Speaker 2: Well, it was within the tech team and also across the organization. Understanding that we’re going to make as an organization an investment in rebuilding some really substantial stuff from scratch. And so to be clear, that was rebuilding starting in November, so this is the last kind of third. Rebuilding the core site in Drupal and some other technologies when we decided that Drupal wasn’t the right answer for certain things. And we had talked about November with the managing team across the organization, starting a few months before then. So that we could do things like, not run really important campaigns in November. Not take on any new… any new good ideas of any kind in November. Reserve one of the big conference rooms almost every working day in November. And so it’s a commitment that the organization knew we were all making to reserve in this time for the tech team. Of course things came up, and we knew that too. One of the ways that we talked about that extra bandwidth you talked about, for annual emergencies, is unplanned work. Like emergencies, things go wrong in production, a bug that no one understands that’s killing a campaign, anything like that. That all counts as unplanned work so any time one of those things came up over the last year, really, we took that moment to think about, “Okay, how do we invest at this moment to address this problem and prevent it from happening again. Reducing unplanned work became a portion that we reserved in all of our sprint planning. So it’s like, we think about lopping off 10-20% of the bandwidth of a sprint to reduce unplanned work. Which really means kind of like, platform production support. Knowing these things are going to happen, but also continuing to reserve the time not just to react but to turn that stuff into positive learning that can like, prevent those problems in the future.
Speaker 1: So you’re currently on a two week sprint cycle?
Speaker 2: Yes.
Speaker 1: And you’re following basic management. Do you have a scrom master internally?
Speaker 2: Yes, there’s a person who was kind of an engineering manager, Barry Clark, you know him of course. Who I thought just had a great handle on trying to get the engineer’s team bandwidth manageable and really understanding who should be working on what and doing kind of technical project management. So he’s been kind of the de facto master. We’ve got two capital S-Scrom, capital A-Agile.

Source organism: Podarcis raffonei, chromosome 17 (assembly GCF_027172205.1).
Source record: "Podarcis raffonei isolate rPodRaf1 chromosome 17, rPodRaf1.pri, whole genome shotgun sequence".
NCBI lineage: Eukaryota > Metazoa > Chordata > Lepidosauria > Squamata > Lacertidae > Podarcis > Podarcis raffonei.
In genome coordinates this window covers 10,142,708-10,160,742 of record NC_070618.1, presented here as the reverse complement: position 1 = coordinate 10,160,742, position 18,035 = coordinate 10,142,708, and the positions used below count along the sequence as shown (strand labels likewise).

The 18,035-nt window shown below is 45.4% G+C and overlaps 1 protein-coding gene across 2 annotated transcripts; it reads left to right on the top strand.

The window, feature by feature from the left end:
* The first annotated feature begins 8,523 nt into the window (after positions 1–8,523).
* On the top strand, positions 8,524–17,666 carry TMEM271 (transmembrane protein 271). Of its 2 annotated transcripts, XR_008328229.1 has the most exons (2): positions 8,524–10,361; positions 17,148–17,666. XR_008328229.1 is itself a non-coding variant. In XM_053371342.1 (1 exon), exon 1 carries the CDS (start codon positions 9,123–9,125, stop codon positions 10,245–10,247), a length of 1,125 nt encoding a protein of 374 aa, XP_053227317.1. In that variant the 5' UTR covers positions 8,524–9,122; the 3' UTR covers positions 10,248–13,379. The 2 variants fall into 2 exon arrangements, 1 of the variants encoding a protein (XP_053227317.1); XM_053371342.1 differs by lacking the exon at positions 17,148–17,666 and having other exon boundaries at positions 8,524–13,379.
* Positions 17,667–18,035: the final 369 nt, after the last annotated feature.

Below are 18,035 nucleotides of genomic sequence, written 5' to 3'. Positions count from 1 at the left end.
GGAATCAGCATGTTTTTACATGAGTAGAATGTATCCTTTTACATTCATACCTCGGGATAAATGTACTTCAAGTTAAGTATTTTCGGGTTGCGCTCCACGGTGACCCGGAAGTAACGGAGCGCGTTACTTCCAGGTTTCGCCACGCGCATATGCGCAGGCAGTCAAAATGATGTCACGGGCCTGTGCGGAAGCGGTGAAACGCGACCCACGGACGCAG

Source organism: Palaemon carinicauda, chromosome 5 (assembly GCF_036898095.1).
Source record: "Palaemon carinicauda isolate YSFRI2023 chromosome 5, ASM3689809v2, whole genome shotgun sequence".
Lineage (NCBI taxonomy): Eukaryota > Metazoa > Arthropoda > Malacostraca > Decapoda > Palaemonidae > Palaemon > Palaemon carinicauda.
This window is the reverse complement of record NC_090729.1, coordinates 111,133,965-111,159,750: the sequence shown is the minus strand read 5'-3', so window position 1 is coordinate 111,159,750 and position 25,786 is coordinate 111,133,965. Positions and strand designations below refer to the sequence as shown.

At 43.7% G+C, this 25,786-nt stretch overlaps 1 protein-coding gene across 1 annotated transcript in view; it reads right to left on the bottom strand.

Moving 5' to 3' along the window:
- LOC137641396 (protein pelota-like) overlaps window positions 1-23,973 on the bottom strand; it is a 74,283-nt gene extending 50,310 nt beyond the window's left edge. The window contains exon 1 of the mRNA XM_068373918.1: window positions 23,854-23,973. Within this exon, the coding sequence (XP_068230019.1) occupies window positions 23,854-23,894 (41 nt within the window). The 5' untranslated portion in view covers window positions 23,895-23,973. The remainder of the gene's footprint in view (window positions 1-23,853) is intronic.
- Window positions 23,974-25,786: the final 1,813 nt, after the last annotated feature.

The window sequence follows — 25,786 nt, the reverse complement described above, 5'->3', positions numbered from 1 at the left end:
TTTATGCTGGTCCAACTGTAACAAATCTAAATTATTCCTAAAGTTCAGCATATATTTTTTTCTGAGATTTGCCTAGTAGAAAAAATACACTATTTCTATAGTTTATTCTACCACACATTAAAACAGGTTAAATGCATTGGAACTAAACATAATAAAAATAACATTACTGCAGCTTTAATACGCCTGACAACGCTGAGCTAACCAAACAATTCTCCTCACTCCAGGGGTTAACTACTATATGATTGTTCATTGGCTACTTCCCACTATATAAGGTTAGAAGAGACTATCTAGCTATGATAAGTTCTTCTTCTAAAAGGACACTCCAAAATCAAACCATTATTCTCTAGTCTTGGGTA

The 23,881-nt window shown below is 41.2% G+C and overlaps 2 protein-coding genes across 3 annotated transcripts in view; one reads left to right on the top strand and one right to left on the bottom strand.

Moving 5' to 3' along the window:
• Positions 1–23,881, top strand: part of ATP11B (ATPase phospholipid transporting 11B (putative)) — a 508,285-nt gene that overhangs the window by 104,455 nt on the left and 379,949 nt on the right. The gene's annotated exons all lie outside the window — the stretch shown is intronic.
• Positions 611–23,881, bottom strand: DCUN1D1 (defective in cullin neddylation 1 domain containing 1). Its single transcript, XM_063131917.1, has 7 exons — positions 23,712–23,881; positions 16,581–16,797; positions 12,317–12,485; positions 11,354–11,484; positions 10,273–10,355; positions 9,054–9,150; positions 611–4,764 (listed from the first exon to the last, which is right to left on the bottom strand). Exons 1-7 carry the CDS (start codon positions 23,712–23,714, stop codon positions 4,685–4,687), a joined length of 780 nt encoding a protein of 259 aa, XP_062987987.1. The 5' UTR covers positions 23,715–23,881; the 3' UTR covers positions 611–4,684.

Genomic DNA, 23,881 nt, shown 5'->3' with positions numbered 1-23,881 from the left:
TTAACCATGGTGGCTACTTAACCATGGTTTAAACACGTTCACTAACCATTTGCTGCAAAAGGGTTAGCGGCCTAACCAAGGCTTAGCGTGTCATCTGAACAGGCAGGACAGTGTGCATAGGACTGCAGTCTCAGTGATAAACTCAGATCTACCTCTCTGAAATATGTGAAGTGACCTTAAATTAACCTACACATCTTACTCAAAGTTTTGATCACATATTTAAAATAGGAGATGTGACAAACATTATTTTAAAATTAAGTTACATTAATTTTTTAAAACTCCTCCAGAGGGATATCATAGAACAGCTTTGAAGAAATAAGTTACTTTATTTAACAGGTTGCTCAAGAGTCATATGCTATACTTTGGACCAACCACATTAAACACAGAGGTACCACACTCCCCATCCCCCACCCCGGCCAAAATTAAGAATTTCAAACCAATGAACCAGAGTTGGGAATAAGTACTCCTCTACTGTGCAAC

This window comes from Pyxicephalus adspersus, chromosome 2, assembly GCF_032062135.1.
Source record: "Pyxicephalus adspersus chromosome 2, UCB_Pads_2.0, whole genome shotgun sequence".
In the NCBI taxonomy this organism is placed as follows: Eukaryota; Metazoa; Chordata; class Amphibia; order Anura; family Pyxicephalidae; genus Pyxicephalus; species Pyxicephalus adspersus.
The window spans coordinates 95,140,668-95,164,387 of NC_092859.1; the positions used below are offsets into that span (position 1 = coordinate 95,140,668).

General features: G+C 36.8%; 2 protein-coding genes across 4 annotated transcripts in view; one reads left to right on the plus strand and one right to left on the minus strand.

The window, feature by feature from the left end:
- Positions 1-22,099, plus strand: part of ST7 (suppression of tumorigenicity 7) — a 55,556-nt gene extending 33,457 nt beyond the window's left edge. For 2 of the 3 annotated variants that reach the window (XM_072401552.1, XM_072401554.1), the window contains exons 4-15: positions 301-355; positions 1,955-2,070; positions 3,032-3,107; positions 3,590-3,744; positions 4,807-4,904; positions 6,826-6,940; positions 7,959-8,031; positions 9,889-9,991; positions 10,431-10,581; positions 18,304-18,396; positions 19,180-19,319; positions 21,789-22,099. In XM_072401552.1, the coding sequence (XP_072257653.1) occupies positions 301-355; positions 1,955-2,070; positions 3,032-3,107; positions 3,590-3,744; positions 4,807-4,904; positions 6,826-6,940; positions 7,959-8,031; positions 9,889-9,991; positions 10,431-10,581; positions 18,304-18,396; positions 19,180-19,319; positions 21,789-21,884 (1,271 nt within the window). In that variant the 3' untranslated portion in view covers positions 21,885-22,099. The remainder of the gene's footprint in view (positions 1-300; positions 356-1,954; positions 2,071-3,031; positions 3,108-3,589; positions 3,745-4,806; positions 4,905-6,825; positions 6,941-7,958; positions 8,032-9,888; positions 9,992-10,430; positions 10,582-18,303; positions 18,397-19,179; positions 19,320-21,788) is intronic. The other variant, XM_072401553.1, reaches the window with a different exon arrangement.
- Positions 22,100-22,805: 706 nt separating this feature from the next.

Speaker 1: What does he mean by capital A-Agile, capital S-Scrom? Well, scrom is an agile methodology commonly used in software developing. And it’s an iterative process where we define sort of batches of work in order, known as sprints. These sprints begin with a planning meeting where we figure out, you know, heck, how much work are we gonna get done? And at the end, after a series of stand up meetings along the way, you do a retrospect of well. What got done and what didn’t? What can we identify about our process and about our code that needs to be changed as a result of the work that just happened within this sprint. It’s a great way of identifying problems earlier on in the process instead of waiting you know, six months before identifying an issue in either our code or even the way we’re working together. And when he talks about Agile-ish and using this, there are entire certifications. I mean gosh, there are podcasts just dedicated to the study of Agile. Agile-ish just means they’re adopting the parts that make sense for their organization instead of trying to fit themselves into a cookie cutter. It’s a really good way of approaching it and adopting it and let’s see how they’re using it.
Speaker 2: Well we do take a bunch of these practices where they make sense to us. For instance we have sprint planning, we have stand ups daily or near daily forward projects or big initiatives where there are a bunch of people working. And we do a sprint retrospective at the end of the two week period where we talk about how things went and whether there are better ways that we could work in.